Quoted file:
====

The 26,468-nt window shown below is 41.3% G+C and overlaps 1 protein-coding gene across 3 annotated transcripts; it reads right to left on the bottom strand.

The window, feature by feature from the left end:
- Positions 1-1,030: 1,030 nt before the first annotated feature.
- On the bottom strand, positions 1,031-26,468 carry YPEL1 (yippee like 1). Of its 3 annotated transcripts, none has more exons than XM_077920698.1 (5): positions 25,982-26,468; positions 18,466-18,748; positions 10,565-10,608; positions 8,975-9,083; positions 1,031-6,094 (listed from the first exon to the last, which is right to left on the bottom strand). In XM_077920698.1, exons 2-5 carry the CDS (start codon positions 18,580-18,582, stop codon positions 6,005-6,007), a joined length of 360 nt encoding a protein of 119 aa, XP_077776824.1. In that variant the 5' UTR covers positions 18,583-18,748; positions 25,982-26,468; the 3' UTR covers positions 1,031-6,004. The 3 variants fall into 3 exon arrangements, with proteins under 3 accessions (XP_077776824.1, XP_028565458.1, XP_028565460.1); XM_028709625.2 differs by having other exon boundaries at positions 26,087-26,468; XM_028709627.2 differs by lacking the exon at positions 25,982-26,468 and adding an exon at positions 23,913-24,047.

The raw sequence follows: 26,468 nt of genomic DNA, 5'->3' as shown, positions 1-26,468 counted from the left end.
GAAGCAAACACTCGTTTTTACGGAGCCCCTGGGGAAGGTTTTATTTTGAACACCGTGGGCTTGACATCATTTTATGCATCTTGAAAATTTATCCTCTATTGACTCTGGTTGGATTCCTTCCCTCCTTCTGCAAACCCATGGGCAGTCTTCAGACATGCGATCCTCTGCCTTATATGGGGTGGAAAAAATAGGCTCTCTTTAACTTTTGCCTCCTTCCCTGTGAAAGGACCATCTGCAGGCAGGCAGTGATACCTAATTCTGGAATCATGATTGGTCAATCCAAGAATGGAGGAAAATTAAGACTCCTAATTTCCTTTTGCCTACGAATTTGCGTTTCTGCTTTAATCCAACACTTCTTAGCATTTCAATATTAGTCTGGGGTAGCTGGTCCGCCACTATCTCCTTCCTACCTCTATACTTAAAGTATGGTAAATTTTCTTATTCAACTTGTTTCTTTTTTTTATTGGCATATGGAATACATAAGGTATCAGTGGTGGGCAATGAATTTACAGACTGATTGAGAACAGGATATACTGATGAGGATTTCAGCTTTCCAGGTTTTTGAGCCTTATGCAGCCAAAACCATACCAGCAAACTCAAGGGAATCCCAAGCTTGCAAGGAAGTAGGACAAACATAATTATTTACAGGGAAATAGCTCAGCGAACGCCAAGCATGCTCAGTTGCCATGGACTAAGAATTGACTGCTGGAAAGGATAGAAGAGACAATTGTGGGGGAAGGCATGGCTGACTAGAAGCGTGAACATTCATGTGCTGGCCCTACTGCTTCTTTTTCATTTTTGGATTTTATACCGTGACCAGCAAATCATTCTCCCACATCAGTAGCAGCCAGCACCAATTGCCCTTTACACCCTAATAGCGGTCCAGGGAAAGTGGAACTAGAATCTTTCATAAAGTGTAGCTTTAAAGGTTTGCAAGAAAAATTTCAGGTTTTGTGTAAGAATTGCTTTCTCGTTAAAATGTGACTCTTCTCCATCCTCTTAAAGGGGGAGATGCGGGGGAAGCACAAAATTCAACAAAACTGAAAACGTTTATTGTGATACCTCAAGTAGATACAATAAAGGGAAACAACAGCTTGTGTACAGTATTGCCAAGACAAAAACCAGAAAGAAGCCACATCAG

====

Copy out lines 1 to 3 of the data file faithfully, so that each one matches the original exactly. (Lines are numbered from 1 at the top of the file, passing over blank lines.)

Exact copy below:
The 26,468-nt window shown below is 41.3% G+C and overlaps 1 protein-coding gene across 3 annotated transcripts; it reads right to left on the bottom strand.

The window, feature by feature from the left end:
- Positions 1-1,030: 1,030 nt before the first annotated feature.